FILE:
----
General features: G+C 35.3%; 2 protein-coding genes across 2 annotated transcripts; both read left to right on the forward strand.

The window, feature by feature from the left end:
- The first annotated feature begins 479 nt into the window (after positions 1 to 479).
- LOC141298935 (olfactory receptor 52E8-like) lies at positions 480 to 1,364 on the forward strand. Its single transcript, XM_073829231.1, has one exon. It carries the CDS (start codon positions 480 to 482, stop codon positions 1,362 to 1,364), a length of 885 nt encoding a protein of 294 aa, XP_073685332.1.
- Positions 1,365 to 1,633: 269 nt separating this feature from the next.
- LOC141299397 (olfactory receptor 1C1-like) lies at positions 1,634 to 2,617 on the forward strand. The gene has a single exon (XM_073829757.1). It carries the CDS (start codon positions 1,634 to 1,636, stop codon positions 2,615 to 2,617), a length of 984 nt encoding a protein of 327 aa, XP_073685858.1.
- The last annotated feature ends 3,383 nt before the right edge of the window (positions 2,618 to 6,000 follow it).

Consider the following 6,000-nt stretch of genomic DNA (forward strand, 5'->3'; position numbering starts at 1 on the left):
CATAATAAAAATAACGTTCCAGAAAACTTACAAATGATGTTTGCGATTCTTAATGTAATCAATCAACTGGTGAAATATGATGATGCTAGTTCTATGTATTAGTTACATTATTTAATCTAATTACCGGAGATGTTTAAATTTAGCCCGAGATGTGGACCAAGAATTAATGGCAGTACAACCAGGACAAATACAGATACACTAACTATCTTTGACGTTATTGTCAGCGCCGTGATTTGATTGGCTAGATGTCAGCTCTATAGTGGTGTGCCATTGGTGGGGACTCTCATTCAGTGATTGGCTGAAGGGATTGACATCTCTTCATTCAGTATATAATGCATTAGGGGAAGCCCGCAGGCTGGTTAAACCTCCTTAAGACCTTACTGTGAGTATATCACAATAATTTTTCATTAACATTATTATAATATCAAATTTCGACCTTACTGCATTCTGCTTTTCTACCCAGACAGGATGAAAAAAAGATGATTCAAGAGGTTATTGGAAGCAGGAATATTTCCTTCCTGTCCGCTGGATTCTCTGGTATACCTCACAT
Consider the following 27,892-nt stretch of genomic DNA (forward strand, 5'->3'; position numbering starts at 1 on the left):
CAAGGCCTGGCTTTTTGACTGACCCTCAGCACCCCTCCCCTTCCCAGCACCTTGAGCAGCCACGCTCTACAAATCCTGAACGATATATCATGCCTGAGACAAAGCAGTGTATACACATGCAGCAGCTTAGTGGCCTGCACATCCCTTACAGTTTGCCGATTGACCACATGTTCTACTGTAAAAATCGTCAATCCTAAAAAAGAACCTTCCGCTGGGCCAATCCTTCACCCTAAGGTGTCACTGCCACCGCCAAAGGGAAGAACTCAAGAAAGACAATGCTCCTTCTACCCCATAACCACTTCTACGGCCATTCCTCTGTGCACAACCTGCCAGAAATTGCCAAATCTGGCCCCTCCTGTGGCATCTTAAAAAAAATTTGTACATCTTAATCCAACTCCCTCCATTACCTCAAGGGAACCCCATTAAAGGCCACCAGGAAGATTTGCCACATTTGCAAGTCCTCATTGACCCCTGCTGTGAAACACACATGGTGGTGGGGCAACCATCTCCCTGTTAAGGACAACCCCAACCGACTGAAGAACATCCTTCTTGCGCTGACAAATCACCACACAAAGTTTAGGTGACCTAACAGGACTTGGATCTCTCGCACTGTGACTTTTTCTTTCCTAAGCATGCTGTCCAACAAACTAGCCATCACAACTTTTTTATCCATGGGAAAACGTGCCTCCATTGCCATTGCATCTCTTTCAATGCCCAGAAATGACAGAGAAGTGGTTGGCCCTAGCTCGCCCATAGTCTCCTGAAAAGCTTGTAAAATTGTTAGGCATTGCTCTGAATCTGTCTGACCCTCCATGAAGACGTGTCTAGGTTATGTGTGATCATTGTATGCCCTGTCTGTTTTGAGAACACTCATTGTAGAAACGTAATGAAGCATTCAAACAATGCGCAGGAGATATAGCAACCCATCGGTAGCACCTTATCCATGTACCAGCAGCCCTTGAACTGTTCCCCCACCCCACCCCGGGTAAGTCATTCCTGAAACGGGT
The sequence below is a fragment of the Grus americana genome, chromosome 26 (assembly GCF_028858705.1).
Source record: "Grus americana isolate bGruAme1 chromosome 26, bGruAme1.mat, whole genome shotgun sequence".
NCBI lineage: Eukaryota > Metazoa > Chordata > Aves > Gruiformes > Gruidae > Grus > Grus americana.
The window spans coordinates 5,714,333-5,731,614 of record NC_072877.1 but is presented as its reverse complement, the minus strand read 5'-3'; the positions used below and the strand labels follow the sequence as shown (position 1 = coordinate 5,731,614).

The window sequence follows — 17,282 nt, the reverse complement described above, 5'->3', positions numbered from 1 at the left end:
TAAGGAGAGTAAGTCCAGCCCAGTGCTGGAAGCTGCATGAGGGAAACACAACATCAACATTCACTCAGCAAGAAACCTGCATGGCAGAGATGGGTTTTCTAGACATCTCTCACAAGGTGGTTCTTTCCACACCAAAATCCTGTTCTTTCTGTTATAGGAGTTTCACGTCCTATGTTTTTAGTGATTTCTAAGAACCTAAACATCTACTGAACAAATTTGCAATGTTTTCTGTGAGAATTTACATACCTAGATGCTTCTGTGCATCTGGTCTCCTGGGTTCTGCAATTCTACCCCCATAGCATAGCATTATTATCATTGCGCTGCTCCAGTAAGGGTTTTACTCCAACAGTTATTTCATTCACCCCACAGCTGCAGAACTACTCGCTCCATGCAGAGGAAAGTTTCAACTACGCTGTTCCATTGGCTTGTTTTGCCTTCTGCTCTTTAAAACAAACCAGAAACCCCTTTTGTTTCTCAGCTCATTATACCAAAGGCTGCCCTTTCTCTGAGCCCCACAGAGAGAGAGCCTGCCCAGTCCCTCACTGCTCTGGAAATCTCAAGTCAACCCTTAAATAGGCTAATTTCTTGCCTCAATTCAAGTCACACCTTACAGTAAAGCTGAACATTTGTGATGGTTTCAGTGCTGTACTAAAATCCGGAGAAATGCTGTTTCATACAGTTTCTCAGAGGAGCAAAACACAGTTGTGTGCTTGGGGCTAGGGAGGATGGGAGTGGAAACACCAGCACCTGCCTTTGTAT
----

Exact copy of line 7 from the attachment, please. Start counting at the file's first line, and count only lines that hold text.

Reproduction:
- The last annotated feature ends 3,383 nt before the right edge of the window (positions 2,618 to 6,000 follow it).